As the old adage goes, you get what you pay for. But one really has to wonder what is going through the heads of consumers lining up to fork out money for a whole can of nothing. In case you missed it, businessman and philanthropist Chen Guangbiao's latest venture involves selling canned air for 5 yuan ($0.80) a pop.
The air is from sites including some revolutionary bases, such as Jinggangshan in Jiangxi Province and Yan'an in Shaanxi Province, and some ethic regions such as Yushu in Qinghai Province. Breathing this air can clear one's head and brighten one's spirit, or at least that's Chen would have you believe.
Like many of his other publicity stunts, Chen's bid to sell air to raise awareness about environmental protection has been met with ridicule. Many have pointed out the massive carbon footprint of the scheme considering cans are collected, compressed, packaged and transported to Beijing.
The other issue is how can people tell they are really breathing mountain-fresh air? What good is a small soda can-sized dosage of air going to do? It's not as if the canned air's target market is people with respiratory diseases or high-altitude dwellers. People might as well go to the suburbs to enjoy free fresh air.
Apparently, you can sell anything these days and there will always be people who are willing to pay for a new product. But I applaud Chen for thinking outside the box, as it proves ultimately bold ideas can be rewarded.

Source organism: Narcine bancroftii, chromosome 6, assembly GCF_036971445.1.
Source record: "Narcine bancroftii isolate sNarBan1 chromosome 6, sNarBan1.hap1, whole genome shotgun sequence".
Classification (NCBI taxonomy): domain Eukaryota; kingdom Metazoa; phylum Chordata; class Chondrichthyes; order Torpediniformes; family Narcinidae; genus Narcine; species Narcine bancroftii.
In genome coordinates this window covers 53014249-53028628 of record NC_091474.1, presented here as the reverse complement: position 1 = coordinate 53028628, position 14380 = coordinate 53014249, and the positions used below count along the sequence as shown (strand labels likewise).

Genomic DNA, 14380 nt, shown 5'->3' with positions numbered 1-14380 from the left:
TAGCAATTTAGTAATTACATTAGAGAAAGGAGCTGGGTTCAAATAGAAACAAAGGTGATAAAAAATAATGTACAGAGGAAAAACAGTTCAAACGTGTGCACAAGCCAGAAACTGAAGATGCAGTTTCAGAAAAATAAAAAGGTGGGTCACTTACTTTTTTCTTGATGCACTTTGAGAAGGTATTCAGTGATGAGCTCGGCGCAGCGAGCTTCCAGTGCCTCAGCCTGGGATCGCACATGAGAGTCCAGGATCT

Chen is by no means the first entrepreneur to dabble in selling canned air. Kirill Rudenko, a photographer from the Czech Republic capital of Prague, recently started selling canned air online from cities such as Paris, New York, Prague and Berlin for $9.99.
The air Rudenko sells comprises of a formula depending on each city. Air from Paris, for example, allegedly contains samples from The Louvre, Notre Dame, the Eiffel Tower and the Champs-Elysées. The can's label even states tongue-in-cheek that the air may contain traces of "liberté, égalité and fraternité" (literally "liberty, equality and fraternity" - France's national motto).
I don't think the people who buy these cans are really so naïve as to believe that the air is necessarily from the cities it claims to be from. It's really a humorous, ingenious idea that appeals to people seeking a novelty gift. It's refreshing, not because it contains rich amounts of negative oxide ions, but because it's a creative concept.
But not all "refreshing" concepts smell as nice. Italian artist Piero Manzoni created an artwork in 1961 titled Artist's Sh**, which consisted of 90 cans of preserved feces. A year earlier, Manzoni produced Artist's Breath, which was a collection of balloons filled with his breath.
Compared to Rudenko and Manzoni, Chen's canned air suddenly seems less fun. But it does get us thinking about what we all take for granted: breathing. Beijing's ubiquitous gray skies are a constant reminder of how precious fresh air is.
In 1987 sci-fi comedy Spaceballs, Planet Spaceball exhausts its own air and tries to steal fresh air from a neighboring planet. Who is to say such a fate won't befall our city one day? We might as well start stocking up on air.
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